The speaker of Somali's interim parliament, Abdallah Derow Isaak, has declared himself the new president of Somalia.
The speaker threw a chair at his deputy on Sunday
A day after throwing a chair at his deputy in a hotel in the Kenyan capital, Mr Isaak told a news conference that his government had impeached the incumbent president, Abdulkassim Salat Hassan.
Somalia has been without an effective central government since the overthrow of President Siad Barre in 1991.
A transitional national government (TNG) was set up 2000 but only controls part of the capital, Mogadishu.
This latest announcement will do little to boost the credibility of the TNG as a united force at the ongoing Somali peace talks in Nairobi.
Mr Isaak said that he would head the TNG until a new president is appointed, although his claim is unlikely to be taken seriously by most Somalis.
The BBC's Yusuf Hassan, who attended the news conference, says that many delegates regard Mr Isaak's action as unconstitutional.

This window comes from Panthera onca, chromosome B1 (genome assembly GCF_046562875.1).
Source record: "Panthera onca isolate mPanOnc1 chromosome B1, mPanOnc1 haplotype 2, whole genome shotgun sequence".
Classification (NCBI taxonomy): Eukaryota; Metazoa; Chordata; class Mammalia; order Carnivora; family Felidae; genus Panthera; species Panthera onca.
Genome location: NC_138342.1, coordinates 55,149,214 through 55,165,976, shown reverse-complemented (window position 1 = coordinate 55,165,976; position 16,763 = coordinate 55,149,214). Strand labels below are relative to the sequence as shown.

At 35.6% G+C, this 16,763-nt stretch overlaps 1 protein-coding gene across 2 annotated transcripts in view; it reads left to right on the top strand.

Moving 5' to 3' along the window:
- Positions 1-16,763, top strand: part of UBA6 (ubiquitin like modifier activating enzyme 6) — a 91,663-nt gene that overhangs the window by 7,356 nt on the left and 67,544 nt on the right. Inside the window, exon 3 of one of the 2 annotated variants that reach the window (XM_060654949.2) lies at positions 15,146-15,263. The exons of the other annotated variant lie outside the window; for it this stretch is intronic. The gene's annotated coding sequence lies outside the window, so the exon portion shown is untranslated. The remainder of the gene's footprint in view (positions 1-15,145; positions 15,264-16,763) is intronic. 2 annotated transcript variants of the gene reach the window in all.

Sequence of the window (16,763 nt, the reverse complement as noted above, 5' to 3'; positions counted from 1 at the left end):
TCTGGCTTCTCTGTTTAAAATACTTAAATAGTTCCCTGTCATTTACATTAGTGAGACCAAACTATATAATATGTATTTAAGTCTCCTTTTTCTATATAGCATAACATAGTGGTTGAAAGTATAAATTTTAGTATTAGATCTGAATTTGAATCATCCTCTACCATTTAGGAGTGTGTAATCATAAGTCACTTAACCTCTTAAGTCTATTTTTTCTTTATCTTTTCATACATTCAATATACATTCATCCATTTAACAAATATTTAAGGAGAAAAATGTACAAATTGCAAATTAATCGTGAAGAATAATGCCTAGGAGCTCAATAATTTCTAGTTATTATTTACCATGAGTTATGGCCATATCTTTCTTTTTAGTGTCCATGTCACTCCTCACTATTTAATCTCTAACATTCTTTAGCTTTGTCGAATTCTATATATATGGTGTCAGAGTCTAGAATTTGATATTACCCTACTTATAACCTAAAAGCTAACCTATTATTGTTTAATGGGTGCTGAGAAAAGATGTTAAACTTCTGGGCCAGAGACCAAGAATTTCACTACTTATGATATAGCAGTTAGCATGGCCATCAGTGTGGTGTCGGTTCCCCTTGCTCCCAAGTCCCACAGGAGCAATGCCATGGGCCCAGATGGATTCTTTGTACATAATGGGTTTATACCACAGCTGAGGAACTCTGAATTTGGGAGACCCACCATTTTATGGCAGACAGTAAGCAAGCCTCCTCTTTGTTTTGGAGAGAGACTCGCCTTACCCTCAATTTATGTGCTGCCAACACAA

The delegates maintain that it is only the Somali supreme court that has powers to declare a new president.
The declaration by Mr Isaak was made just one day after he was involved in a fight with his deputy, Mohamed Abdi Yusuf, at a Nairobi hotel.
Mr Isaak, who was chairing a meeting of the TNG delegates, threw a chair at Mr Yusuf following a disagreement.
However, Mr Yusuf was not injured.
In January this year, a Somali professor, Mohammed Abdi Gandhi, had his arm broken by thugs hired by warlords at an earlier round of the peace talks in the western Kenyan town of Eldoret.
Meanwhile, about 40 clandestine immigrants, including
Africans and gypsies, occupied the disused Somali
embassy in Paris to protest at the introduction of tougher French immigration laws.
The clandestine immigrants say the laws, which impose tougher entry and residence conditions, are anti-democratic.
The Somali embassy premises have been empty for the past 12 years because the country has had no diplomatic representation.